Patterns Cat Coat

6 Patterns of Cat Coat

One of the wonderful things about cats is the vast range of coat colors and patterns that makes each cat unique. You best bet it will be an exciting journey to learn about all the different types of coats they come in. Believe or not, some cats even look like they have moustaches. Most of the cat breed can have varieties of pattern but some have fix pattern that have been genetically breed from ages ago by breeders. Some of them are Bengal, Himalayan, and Ragdoll. Genetic mutations can cause the most wonderful colored coats, and selective breeding has also produced some beautiful patterns.

Patterns are combinations of colors in a specific layout. There are six basic varieties that you should know about. There are Solid, Bicolor, Calico, Tabby, Tortoiseshell, and Colorpoint.

Solid Color

The easiest one to recognize is a coat of one solid color that is evenly distributed all over the body. Interestingly, when they are very young kittens, some solids may display a few hairs of a secondary color. As the cat matures, the odd hairs disappear and the cat becomes solid colored all over. There are cat breeds that only have solid color such as Nebelung, Russian Blue and British Shorthair.



The term bicolor refers to a coat of white and one other color. The other color can either be solid or show a tabby pattern. The Bicolor pattern is common among mixed-breed cats but it is also acceptable in many breeds. When a bicolor cat is mostly colored, the patches of white may have names that describe their location, locket (chest), mittens (paws) and buttons (patches on the abdomen).

A black cat with white paws, belly and sometimes face, is often referred to as “Tuxedo”. If a cat has mostly white coat, it will be describe as the Harlequin.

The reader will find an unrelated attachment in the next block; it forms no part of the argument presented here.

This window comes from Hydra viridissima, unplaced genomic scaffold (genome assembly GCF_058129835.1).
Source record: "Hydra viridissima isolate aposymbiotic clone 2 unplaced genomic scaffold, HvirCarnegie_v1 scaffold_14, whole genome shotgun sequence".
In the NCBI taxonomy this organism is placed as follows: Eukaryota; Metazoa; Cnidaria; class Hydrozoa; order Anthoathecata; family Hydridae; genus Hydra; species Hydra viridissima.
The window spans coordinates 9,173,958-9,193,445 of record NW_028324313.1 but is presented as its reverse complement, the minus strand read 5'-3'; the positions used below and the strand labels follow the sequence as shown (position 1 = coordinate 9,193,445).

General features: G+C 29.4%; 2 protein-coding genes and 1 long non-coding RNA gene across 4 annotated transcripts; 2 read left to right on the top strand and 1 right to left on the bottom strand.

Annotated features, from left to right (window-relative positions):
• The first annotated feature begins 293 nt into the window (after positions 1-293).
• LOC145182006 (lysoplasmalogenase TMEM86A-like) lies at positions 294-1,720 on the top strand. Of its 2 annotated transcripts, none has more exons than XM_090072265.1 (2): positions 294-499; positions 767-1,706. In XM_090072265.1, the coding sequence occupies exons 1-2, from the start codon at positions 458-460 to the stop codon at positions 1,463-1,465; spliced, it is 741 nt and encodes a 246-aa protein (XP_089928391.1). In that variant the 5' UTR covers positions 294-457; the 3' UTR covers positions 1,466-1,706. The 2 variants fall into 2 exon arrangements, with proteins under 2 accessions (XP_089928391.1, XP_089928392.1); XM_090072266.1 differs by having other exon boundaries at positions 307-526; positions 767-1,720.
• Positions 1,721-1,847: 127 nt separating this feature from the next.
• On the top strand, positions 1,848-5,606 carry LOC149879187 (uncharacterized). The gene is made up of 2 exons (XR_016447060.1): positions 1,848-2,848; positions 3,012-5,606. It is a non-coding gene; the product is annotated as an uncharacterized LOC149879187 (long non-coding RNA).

Tricolor / Calico

The tricolor pattern comes in white, black and red (orange), or their diluted versions of cream and blue. Basically, the ratio between white and color determines the number and distribution of the patches of the other two colors. This pattern mostly be found on a female cat only and rarely on male.

Where there is little white, the other two colors will be intermixed – a pattern that can also be referred to as a “tortoiseshell and white.” As the amount of white increases, the patches of red and black become more clearly defined – this patched pattern is known as calico.



This is the most common coat type in cats around the world. There are 4 variations of a tabby:

  • A striped tabby also known as a mackerel tabby.
    • Cat has vertical stripes running from its spine to its belly.
  • A classic tabby also known as a blotched tabby
    • Cat has a swirly pattern, creating a marbled effect.
  • Spotted tabby
    • as the name suggests this tabby variation has spots.
  • Ticked tabby
    • Ticked tabby’s usually have striped legs and tail (but not always), with the rest of the body appearing mottled from the agouti hair. Agouti hair is when each individual hair is more than one color.


Cat has a mix of orange and black. There also a diluted versions of cream and blue which both of these colors create most unique coat pattern. Being a mix of black and orange, this coat pattern like the tricolor, can be seen almost exclusively in females. Tortoiseshell males are rare and probably always sterile. Torties (a favorite abbreviation) can also display an underlying tabby pattern – this is sometimes referred to as “torbie.”



In this pattern, the face, paws and tail (tips/points) can be seen having a darker color than the rest of the body. This pattern is actually temperature-related – the cooler parts of the body develop a darker color. The contrast between the points and the main body color can vary, but this is usually one of the most easily recognized coat patterns.

The points can be in various colors and shades, including dark brown (seal), red (flame), blue, and lilac. In fact, in some breeds, the points can be in a tricolor pattern or in a tabby pattern in any of these colors (tabby colorpoints are sometimes called “lynx”).


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